Utilising regtech to combat money laundering remains at the heart of the payment industry’s priorities, Payment Expert caught up with CEO at Kompli-Global, Jane Jee to discuss the subject further.
Payment Expert: How important is it that companies continue to place a focus on eradicating the growing problem of money laundering?
Jane Jee: It is essential that companies strive to do more to eradicate the scourge of money laundering. It remains a huge issue, as was reported this month, when British companies were fined nearly £300 million in 2019 by the FCA, for breaching anti-money laundering (AML) rules last year.
Money laundering is the end stage for criminal activity and helps to fuel it. Therefore, preventing it is vital for the good of both the company and society as a whole.
Fraudsters always look to exploit the weakest links in any system, for example, by taking advantage of gaps in customer due diligence. Criminals use all methods at their disposal including innovative technologies to remain undetected. They use increasingly complicated methods to legitimise criminal proceeds and these methods are very difficult to detect unless the right technology is deployed to defeat them.
There are numerous examples of criminals utilising the very latest technologies to further their criminal activities and enterprises. Therefore, companies on the front line, such as those in financial services, often bear the brunt of both the financial and reputational damage from such Crimes.
PE: What more can the FCA do to increase the significance of its role in combating money laundering?
Jane Jee: This news of record fines of British companies is a clear indicator that the FCA is stepping up its activity in the financial crime arena.
Encouragingly, the FCA has also expressed recognition of the importance of technology to fight financial crime – Megan Butler, Executive Director of Supervision – Investment, Wholesale and Specialists division, at the FCA, was quoted last year as saying: “…don’t be afraid to use technology and innovate to keep criminals out.” The FCA is no longer asking whose technology do you use but is that technology fit for purpose and how does it make your onboarding and ongoing monitoring safer?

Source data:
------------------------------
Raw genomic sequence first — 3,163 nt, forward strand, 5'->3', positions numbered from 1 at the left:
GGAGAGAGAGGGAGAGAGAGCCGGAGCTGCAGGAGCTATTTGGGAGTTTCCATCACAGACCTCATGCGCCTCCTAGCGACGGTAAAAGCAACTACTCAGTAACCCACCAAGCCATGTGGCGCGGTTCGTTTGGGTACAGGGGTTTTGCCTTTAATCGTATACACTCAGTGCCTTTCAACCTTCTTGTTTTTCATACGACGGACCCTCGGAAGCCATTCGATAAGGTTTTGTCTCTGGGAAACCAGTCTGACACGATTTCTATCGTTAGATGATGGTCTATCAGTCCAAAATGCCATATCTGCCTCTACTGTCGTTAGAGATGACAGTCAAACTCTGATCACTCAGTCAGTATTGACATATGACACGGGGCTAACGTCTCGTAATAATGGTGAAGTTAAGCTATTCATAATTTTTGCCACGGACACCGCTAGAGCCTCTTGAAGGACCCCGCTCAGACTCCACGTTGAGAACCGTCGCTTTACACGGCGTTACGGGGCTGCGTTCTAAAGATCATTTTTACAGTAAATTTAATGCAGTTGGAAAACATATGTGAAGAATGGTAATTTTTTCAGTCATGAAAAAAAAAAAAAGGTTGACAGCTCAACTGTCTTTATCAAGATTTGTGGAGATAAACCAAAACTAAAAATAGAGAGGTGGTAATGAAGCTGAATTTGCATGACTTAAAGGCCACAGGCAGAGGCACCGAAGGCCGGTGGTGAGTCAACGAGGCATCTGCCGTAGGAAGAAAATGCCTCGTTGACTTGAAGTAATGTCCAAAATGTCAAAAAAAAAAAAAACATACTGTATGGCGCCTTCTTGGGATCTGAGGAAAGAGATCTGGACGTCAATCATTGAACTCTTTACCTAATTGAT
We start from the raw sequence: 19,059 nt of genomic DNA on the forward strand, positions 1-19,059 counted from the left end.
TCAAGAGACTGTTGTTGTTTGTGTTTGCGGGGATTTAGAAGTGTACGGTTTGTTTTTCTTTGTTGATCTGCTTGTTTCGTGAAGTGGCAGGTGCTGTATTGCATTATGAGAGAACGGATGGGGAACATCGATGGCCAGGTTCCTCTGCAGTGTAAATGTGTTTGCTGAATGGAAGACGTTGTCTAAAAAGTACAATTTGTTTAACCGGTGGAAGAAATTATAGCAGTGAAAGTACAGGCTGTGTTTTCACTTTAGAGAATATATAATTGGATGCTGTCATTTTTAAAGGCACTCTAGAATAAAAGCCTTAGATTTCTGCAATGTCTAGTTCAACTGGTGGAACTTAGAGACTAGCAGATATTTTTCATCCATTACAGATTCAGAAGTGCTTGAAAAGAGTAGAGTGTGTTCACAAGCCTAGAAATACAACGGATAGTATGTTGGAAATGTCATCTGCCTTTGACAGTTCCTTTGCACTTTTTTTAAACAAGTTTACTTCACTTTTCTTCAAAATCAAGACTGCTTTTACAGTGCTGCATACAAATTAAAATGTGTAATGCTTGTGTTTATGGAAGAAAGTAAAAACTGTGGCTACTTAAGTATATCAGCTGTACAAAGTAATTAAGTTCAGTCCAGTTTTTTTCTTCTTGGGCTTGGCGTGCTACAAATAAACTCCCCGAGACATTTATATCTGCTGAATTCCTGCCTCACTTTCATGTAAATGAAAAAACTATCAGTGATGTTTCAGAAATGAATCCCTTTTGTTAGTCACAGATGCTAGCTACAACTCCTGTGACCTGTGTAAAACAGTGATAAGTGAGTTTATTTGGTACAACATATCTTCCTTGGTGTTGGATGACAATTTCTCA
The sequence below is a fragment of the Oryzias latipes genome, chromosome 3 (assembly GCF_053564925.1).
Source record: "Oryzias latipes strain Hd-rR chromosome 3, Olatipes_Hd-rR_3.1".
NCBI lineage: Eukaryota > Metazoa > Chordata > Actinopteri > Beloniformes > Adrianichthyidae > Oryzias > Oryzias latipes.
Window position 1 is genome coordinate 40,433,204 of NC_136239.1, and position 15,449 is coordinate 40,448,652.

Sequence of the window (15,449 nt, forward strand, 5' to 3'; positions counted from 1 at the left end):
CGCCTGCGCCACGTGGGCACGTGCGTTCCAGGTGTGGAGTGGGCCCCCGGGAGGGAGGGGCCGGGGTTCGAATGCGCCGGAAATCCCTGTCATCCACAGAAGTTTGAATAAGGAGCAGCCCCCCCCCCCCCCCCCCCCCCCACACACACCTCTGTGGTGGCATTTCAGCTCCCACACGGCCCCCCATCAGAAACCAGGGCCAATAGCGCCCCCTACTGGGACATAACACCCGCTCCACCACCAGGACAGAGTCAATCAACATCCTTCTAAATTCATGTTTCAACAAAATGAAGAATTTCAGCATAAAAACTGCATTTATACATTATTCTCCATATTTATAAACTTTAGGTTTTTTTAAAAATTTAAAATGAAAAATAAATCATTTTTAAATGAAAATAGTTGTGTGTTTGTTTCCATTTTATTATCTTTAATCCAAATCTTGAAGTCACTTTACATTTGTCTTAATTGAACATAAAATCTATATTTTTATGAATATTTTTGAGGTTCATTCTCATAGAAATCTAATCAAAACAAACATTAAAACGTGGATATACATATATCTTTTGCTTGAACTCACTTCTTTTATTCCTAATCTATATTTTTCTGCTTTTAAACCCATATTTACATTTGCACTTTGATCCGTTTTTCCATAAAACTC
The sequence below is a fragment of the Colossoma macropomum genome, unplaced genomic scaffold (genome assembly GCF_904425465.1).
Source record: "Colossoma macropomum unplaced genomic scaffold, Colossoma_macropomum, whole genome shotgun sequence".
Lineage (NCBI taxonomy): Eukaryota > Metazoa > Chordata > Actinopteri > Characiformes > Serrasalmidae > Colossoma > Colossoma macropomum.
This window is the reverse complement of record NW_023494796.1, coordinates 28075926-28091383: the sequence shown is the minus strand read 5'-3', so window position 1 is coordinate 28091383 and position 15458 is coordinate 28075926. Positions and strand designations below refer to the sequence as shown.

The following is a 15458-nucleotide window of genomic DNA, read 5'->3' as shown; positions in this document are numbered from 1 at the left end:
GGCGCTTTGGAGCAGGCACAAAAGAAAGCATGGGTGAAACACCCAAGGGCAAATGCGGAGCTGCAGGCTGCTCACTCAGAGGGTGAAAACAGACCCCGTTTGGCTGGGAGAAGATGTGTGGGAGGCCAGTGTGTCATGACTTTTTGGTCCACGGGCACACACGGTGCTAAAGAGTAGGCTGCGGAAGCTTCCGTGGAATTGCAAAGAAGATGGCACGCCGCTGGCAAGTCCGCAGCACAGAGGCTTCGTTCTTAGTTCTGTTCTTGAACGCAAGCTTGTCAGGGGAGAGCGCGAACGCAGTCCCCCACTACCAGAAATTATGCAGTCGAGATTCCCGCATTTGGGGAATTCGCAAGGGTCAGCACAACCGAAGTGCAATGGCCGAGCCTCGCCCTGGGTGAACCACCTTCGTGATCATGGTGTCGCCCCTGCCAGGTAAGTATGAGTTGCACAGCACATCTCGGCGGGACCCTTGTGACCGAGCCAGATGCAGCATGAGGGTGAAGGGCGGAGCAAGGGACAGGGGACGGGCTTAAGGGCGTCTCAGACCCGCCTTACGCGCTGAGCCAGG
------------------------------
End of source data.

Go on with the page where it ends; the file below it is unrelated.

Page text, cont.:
PE: In what ways will the growth and evolution of regtech play a role halt the growth of fraudulent behaviour?
Jane Jee: Firstly, compliance must be a priority for all businesses. Regtech covers a huge range of technologies which can enable better due diligence of customers and safer on boarding as well as better transaction monitoring – many providers offer real-time services as opposed to out of date and incomplete data providers of the past.
Software enables continuous improvement. And breaches, such as those fines handed out to British companies in 2019, mean that regulated entities need to keep progressing their financial crime programmes to make better use of their compliance budgets and resources – working smarter not just harder.
This is the only way to keep on top of criminal activity and minimise the risk of fines and, ultimately, reduce fraud losses.
PE: How can companies ensure they are correctly maximising regtech innovations?
Jane Jee: It is important that businesses find the right solution for them. They should look across the market at what technology is available to prevent fraud and money laundering and ask questions of suppliers and the regulators to get the best-in-class solutions.
At the heart of the prevention of criminal infiltration of a regulated entity is that organisations know their customer. RegTech that employs real time software enables organisations to access the most up to date information when they are making on-boarding decisions. Regtech can also makes ongoing monitoring easier – reducing manual processes and increasing the efficacy of human judgement about risk.
PE: Is it imperative that high risk industries such as gambling deepen their measures when it comes to AML?
Jane Jee: It is clear from the fines handed out by the regulator that the gaming sector has not avoided penalties for AML breaches. In July last year, Ladbrokes Coral was fined for conducting inadequate money-laundering checks and failing to protect vulnerable gamblers.
The gaming sector has embraced digital technologies in their customer-facing operations, so now is the time for them to do the same with their compliance processes. If they do not, then they run the risk of gambling away their revenues and their brand image.